August 17, 2017

Ecosystem thinking and multi-vendor management skills will be of great value in the new energy business

Aki Kupiainen

Senior Management Advisor, Technology Services and Modernization, Tieto

The solar eclipse witnessed in 2015 was the first to occur during the era of solar energy. It was closely followed, not only by public enjoying this magnificent nature show, but by the energy markets. Especially in Germany where on sunny days some 40% of the energy is provided by the sun. Although no major problems were reported in Europe, the electricity prices went up and down during the three hours in which the sun was obscured by the moon.

Solar power is one of the energy sources Europe is currently focusing on while taking into use new renewable energy sources. Renewables aren´t promoted by energy companies just because they think green and care about the environment. There is heavy pressure from EU directives forcing a migration to energy generated from renewables.

Renewables mean different things to different players. For the EU, focus is on wind and solar. Norway is heavy on hydro, Estonia focuses on wind, while Finland - because of the forest industry's role in energy consumption and generation - concentrates on use of biomass. As the main source differs, an important element in renewables is how to integrate energy/electricity from different sources. Self-consumption is one interesting area; however, its impact to the big picture in regards to energy generation is a bit unclear.

Although the generation of energy from renewables is practically free, it is very CAPEX intensive because the needed technology is new and expensive. Also, renewables are replacing the lowest unit price energy, therefore the business case for migrating into renewables on a grand scale is challenging.

A common concern for all kinds of renewable energy is its uncertainty and distributed generation. The wind might not blow or the clouds might block out the sun, so predicting the energy generation becomes more challenging. Also, the need to predict becomes more local. In energy business, forecasting the demand makes only half of the success, and predicting the energy generation is just as important.

As renewables typically are not controllable (you cannot make wind to blow harder), renewables require other energy sources to step in for peaks. As this supplemented energy is typically expensive, at least from unit price point of view, the demand forecasting should be as precise as possible. The reason for EU´s 15 min measuring and forecasting requirement comes partly from this.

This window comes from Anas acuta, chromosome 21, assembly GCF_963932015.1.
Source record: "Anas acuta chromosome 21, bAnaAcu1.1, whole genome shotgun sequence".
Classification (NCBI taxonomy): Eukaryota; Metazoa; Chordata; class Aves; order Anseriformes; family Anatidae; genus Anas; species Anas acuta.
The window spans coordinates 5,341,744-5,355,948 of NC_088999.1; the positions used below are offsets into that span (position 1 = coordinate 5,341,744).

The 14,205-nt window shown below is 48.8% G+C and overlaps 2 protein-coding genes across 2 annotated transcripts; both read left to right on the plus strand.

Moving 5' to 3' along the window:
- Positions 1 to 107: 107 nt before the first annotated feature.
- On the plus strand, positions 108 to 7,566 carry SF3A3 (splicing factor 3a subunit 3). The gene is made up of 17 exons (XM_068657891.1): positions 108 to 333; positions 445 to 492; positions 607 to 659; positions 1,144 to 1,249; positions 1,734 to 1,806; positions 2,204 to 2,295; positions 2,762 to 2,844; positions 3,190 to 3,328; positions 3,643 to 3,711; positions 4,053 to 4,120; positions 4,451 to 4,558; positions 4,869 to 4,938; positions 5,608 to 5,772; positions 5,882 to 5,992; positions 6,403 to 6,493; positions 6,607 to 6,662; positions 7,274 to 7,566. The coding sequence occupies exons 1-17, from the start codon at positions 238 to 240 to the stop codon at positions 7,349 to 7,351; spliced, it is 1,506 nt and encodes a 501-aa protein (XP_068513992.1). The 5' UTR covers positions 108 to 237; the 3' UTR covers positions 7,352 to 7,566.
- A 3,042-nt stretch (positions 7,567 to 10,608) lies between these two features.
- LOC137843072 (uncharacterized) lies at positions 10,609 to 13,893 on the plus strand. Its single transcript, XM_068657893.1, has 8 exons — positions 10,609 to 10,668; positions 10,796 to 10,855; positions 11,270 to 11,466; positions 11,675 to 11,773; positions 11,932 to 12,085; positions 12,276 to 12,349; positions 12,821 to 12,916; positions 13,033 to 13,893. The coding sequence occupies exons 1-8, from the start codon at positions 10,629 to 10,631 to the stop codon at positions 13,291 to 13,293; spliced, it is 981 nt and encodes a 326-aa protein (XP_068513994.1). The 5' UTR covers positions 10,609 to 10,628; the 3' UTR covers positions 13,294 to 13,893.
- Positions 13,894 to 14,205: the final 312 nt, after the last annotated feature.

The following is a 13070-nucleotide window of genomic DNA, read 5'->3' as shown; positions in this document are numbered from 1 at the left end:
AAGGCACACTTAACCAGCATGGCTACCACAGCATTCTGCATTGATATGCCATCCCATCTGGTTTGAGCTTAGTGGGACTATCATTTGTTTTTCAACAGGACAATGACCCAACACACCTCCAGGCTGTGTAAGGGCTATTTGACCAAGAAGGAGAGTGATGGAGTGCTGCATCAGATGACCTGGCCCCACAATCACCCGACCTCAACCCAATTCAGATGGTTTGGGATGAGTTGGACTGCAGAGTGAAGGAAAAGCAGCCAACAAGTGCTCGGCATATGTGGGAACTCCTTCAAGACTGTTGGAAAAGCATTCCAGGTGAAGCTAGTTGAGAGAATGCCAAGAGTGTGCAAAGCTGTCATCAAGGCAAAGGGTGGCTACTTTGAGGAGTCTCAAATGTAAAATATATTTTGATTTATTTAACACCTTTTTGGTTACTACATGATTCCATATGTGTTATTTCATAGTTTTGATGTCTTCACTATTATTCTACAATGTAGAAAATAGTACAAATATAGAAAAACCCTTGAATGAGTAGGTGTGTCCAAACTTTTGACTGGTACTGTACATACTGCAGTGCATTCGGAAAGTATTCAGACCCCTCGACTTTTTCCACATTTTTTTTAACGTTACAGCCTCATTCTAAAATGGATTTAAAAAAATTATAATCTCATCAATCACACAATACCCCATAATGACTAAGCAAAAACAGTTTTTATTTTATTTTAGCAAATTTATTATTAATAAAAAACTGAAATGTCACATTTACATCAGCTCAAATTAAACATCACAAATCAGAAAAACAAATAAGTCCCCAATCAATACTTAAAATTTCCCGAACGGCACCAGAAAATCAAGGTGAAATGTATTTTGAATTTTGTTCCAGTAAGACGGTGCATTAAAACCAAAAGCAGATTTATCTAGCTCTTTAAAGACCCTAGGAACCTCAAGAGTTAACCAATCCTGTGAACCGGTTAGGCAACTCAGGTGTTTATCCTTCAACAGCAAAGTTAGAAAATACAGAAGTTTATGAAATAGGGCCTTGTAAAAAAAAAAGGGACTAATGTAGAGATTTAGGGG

Locality and distributed generation plays an important role in renewables. Another key to success - according to the EU - are pricing models that support local price. Local price elements should be as small as one node in the grid.

This is where ICT can help. The Internet of Things can both collect the data from weather sensors and analyse how energy users are behaving. Probing what is happening in social life, such as anticipating the impact of any forthcoming major public events, might be more challenging but not impossible, especially with the help from Big Data analysis.

The challenge is not technical but more about us in ICT being able to think small and wide enough simultaneously. Wide enough to expand our thinking from remote reading of electricity meters to predicting how people and nature will behave. Small enough to be able to manage entities that may consist of geographical areas as small as a village with vast  diversity between neighbouring villages.

Too much for an IT manager to cope with? 

Some months after the eclipse, I spoke about this ICT opportunity with my friend who is in charge of IT at an energy company. Her first reaction was a deep sigh and then a long monologue about how difficult life for IT already is. The combination of adding on new technologies, new suppliers, and new locations would create an ecosystem which she would not be able to manage with her thin organisation. The duality she was facing – the demand to be effective with legacy while expanding into new areas – was just, as she put it, “too much”.

The world is not getting any simpler. Digital businesses are creating a new economy; new business models across industries will emerge and vanish as quickly as they appeared. In our future visions, everything will be connected via cloud and consumed as a service. The extended enterprise and its ecosystem are a source of competitive advantage. To survive, enterprises must focus and be part of an ecosystem. Unfortunately, “too much” is the reality for many IT managers today.

The answer is… SIAM

Luckily, Service Integration and Management (SIAM) and other multi-vendor management approaches have reached the maturity where IT can expect real help and solutions to be more effective.

SIAM is the coordination and management of individual services from internal and/or external service providers; consolidating end-to-end services for end users so that these services meet business objectives and requirements for performance, quality and cost. A robust SIAM approach can accelerate the benefits of digitalization and ensure that IT services are delivered throughout the extended enterprise in a structured manner.

I advised my friend to check the markets. Today, there are a number of excellent services available for SIAM, ranging from creating a SIAM roadmap for your own organisation to out-tasking SIAM processes and outsourcing SIAM services.

The key is to start early, before the “too much” becomes “too late”.

Read our whitepaper: Creating business value with Service Integration and Management

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